Further, scientists disagree on whether wildfires are more prevalent now than historically, more intense than historically, whether grand-fir trees are a major issue in wildfire suppression, and a host of other issues surrounding this possible amendment. This has been clearly illustrated in the workshops and science forum held for the public by the Forest Service. An EIS should be conducted to address these issues in detail. The various workshops and the science forum held by the Forest Service illustrated the fact that a proposed amendment to the 21-inch rule is a topic that is highly controversial.
If the National Forest Service is successful in an amendment to the 21-inch rule in these six national forests, the agency is likely to apply similar arguments and findings to other critical forest areas in the future, thus establishing a precedent for future actions. Further, Friends of Fiery Gizzard v. Farmers Home Administration held that “where such adverse effects can be predicted, and the agency is in the position of having to balance the adverse effects against the projected benefits, the matter must, under NEPA, be decided in light of an environmental impact statement." The Forest Service has discussed its focus on balancing trade-offs during its science forum and in the Eastside Screens Amendment White Paper. “Balancing the adverse effects against the projected benefits” of amending a rule applying to 9 million acres is the core of the Forest Service’s analysis regarding an amendment to the 21-inch rule, and its decision is likely to set a precedent.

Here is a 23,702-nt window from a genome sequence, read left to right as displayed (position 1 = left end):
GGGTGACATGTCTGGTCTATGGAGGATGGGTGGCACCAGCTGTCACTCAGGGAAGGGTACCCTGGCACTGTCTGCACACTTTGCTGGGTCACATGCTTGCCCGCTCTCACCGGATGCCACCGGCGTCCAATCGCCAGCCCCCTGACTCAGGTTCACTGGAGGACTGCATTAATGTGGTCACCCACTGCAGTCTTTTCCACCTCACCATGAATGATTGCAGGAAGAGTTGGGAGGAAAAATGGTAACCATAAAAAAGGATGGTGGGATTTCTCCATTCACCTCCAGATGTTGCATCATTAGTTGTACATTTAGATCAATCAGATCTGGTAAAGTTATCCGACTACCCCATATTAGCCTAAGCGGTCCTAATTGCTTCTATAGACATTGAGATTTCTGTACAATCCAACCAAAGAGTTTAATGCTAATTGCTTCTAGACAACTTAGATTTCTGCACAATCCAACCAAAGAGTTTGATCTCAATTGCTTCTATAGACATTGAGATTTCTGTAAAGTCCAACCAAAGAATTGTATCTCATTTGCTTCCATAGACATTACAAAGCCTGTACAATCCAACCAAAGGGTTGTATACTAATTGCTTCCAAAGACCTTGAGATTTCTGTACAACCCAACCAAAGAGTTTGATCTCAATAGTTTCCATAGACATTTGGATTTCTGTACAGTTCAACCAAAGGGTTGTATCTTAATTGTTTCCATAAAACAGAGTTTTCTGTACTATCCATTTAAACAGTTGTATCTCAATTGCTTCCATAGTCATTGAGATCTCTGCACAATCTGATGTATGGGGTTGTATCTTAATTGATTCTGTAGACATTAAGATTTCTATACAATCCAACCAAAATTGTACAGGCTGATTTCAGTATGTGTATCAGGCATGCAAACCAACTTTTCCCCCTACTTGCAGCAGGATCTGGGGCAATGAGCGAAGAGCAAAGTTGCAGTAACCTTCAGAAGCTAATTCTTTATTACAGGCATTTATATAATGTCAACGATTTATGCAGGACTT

An amendment to the 21-inch rule will also have cumulative effects on the environment. A cumulative effect “is the impact on the environment which results from the incremental impact of the action when added to other past, present, and reasonably foreseeable future actions regardless of what agency (Federal or non-Federal) or person undertakes such other actions. Cumulative impacts can result from individually minor but collectively significant actions taking place over a period of time.” Because the proposed amendment will apply to over 9 million acres of ecologically diverse lands, the “greater magnitude of the environmental effects” demonstrates itself that there will be a significant environmental impact. An amendment to the 21-inch rule will allow for the continued logging of trees meeting certain criteria and will over time, cause destruction of the habitat that many species rely on. An amendment to the 21-inch rule will be comprehensive and at least “raise substantial questions that they will result in significant environmental impacts.” Thus, cumulative impacts should be addressed in an EIS.